Moore Stephens


Rules for Disclosure of Determined Transactions

Règles de divulgation des opérations déterminées

Written by Nicolas Déziel Belleville, M. Fisc. and Martin Gaudet, CPA, LL. M. Fisc. from Marcil Lavallée for the Canadian Overview of Q3 2022. A newsletter published by Canadian member firms of Moore North America. This article about rules of disclosure of determined transaction is part of our mission to become partner of your success by keeping you informed of the news.

Since 2021, taxpayers must disclose to Revenu Québec the specified transactions they have carried out. A specified transaction may be an arrangement, an event, or a series of transactions where the form and substance of the facts specific to the taxpayers are similar to the transactions determined by the Government of Quebec.

At of yet, the first four determined transactions have been published. Revenu Québec has also announced transactions or series of transactions to be excluded from the targeted specified transactions.


1. Multiplication of the capital gains deduction

In general, the determined transaction targets the following two types of planning strategies:

a) A person uses accommodators to claim multiple capital gains deductions, often through a trust, and receives all or part of the accommodators’ gains.

b) The shareholder’s spouse becomes a shareholder in order to claim multiple capital gains deductions by manipulating the attribution rules between spouses.

Note that the transfer to a taxpayer of an amount equal to or less than the non-taxable portion of the realized capital gain is an excluded transaction in accordance with Revenu Québec.


2. Tax attribute trading

Generally, the determined transaction targets the following planning strategies:


  1. The use of one taxpayer’s tax attributes (such as operating losses, tax credits that can be carried forward, or the balance of scientific research and experimental development expenses) by another taxpayer that is not affiliated with the taxpayer immediately prior to starting the series of transactions.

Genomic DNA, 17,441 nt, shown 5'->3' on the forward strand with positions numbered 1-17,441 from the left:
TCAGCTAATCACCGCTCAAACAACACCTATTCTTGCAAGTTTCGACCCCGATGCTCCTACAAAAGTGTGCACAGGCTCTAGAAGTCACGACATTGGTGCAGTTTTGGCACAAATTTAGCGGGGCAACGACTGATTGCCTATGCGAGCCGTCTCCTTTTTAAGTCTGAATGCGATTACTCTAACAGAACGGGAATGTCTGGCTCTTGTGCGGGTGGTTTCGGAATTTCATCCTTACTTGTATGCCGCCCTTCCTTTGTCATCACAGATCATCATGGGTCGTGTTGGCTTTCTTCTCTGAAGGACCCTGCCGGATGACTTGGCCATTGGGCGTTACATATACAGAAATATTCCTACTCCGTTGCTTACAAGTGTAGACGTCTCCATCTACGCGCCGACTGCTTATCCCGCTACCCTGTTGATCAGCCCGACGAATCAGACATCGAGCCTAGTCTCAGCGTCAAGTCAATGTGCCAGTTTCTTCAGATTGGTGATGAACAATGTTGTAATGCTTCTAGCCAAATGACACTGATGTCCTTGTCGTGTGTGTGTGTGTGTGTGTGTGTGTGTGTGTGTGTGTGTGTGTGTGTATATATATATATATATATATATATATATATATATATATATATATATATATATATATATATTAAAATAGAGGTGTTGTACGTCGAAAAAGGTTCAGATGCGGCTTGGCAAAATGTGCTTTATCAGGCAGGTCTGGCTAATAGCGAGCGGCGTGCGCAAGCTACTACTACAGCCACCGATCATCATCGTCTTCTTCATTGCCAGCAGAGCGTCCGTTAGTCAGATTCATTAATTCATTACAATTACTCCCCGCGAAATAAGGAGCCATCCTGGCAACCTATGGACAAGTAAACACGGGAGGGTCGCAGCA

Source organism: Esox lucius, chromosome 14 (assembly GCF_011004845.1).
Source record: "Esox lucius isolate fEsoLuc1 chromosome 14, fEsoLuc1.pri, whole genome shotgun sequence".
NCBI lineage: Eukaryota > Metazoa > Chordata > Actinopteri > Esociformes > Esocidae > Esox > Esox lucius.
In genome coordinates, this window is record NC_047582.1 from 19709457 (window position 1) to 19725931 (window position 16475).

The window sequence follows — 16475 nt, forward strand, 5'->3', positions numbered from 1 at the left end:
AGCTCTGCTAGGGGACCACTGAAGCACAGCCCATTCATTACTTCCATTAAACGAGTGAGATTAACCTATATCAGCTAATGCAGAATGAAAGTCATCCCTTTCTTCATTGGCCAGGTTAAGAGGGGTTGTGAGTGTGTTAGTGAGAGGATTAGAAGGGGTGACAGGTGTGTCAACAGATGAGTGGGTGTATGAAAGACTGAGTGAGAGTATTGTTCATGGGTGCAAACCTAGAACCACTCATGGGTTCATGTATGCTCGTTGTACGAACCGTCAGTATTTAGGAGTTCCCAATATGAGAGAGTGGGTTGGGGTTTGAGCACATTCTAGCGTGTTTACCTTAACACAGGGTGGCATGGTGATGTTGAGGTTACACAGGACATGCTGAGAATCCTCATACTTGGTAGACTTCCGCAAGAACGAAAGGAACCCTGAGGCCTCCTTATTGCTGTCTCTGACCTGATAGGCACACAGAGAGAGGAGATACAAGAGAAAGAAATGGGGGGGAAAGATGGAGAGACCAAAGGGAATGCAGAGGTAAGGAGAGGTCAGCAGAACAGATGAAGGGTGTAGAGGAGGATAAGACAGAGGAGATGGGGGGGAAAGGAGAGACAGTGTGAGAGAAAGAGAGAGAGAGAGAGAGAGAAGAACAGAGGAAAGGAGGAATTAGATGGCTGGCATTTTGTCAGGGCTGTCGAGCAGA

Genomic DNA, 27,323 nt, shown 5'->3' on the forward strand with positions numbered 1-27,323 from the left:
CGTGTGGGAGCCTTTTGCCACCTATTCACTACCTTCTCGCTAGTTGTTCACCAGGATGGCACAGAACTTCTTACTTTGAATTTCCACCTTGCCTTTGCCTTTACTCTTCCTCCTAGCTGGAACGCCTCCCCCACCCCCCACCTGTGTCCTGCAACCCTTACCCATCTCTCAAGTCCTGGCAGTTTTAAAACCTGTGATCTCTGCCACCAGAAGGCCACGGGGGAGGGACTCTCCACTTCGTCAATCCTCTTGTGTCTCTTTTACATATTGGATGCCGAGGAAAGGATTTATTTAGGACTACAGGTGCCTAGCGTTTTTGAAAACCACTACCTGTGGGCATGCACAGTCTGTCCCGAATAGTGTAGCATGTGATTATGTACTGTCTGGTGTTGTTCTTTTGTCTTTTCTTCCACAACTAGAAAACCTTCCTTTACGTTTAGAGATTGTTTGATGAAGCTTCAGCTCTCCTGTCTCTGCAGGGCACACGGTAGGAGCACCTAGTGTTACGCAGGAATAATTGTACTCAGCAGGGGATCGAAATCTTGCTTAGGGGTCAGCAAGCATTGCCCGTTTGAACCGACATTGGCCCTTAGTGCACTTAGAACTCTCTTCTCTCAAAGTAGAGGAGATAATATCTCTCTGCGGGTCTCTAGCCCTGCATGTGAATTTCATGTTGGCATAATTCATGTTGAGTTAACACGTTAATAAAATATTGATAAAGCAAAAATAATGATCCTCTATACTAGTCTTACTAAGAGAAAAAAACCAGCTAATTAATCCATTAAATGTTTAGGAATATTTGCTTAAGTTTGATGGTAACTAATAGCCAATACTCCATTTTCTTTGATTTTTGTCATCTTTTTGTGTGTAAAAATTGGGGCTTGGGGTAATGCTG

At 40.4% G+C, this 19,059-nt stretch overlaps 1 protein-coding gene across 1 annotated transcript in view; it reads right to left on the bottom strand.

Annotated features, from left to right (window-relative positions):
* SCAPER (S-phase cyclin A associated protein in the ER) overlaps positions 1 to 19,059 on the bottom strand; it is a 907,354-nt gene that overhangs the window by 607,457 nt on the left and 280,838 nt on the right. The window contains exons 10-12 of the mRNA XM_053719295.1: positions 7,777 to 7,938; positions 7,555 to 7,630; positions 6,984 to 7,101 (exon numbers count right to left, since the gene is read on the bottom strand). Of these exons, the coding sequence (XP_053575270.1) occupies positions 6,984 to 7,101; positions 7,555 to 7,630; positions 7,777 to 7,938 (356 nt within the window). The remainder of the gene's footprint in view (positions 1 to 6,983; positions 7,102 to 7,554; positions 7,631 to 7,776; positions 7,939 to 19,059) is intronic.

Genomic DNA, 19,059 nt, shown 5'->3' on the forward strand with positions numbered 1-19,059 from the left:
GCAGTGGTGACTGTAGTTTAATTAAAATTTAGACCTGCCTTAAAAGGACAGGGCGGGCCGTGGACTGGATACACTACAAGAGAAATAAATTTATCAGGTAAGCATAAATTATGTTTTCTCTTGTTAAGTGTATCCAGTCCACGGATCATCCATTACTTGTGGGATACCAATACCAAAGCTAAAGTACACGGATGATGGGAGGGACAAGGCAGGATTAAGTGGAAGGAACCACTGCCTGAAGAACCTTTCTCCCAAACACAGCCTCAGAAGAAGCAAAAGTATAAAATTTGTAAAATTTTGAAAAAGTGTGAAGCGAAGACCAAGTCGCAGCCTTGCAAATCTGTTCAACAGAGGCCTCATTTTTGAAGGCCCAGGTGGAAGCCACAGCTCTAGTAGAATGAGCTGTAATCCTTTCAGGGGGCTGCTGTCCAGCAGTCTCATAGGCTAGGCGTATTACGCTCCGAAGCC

2. The use, resulting in a loss, of tax attributes by a corporation or trust further to its capitalization by a third party in order to carry on a new business, if there is a relationship between the capitalization and the use of the corporation’s or trust’s tax attributes.

Again, Revenu Québec has disclosed certain excluded transactions, such as the use of tax attributes generated in respect of a taxpayer by another taxpayer that is related to the original taxpayer immediately before the series of transactions began.


3. Avoidance of deemed disposal of trust property

Generally, the determined transaction targets planning strategies used to get around the deemed disposition and postpone taxation of the accumulated gain.


4. Payment to a non-treaty country

In general, the determined transaction targets one or more payments, totaling $1,000,000 or more during the year, which are made by a person or partnership to an entity with which it is not dealing at arm’s length, and which is located in a jurisdiction that has not entered a tax treaty with Canada.

Disclosure Requirement

“A taxpayer is required to disclose a transaction carried out by the taxpayer or by a partnership of which the taxpayer is a member in the following cases: the transaction is a confidential transaction, a transaction involving conditional remuneration, a transaction with contractual coverage or a specified transaction.” – Revenu Québec.

Finally, determined transactions must be disclosed within the prescribed time frame by taxpayers, advisors and promoters using the forms (TP-1079.CP and TP-1079.DI) from Revenu Québec. Any failure to disclose them carries significant consequences.

If your situation requires you to disclose determined transaction, don’t hesitate to contact our Tax experts. They will be able to help and guide you in your process.

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